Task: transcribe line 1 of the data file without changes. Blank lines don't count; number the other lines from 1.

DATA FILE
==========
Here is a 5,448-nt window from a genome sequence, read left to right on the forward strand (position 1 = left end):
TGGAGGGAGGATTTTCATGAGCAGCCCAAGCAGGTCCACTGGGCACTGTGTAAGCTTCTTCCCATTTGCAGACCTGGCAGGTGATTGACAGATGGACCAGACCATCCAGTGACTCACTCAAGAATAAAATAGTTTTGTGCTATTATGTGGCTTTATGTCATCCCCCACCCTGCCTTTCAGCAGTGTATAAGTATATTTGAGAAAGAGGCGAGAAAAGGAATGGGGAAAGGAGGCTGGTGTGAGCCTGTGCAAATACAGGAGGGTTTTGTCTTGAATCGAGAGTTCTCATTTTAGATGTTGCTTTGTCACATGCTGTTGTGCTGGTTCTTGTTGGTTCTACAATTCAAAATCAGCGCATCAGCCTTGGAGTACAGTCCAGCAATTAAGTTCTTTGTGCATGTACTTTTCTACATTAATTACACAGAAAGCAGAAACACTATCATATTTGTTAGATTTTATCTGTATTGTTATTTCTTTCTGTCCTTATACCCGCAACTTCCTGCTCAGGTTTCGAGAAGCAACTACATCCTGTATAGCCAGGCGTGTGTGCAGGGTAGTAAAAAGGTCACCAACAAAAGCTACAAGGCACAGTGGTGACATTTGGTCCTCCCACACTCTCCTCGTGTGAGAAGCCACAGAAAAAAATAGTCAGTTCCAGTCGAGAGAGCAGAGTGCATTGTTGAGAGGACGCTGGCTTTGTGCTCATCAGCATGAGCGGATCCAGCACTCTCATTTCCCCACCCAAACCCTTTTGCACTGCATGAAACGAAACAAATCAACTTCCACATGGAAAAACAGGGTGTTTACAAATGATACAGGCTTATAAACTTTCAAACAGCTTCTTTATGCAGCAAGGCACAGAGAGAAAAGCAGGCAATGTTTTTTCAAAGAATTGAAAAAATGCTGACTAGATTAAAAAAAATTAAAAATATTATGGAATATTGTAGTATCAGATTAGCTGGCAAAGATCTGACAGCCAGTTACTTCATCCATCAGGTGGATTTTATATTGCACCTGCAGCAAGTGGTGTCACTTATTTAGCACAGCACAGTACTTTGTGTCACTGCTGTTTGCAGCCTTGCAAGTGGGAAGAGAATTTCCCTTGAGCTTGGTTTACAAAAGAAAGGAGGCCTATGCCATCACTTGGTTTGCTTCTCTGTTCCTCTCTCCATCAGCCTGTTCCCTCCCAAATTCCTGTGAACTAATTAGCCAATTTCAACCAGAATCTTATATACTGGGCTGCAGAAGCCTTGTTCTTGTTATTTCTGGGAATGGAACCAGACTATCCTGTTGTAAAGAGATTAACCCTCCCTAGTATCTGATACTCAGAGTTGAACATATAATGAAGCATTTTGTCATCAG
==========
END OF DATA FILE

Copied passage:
Here is a 5,448-nt window from a genome sequence, read left to right on the forward strand (position 1 = left end):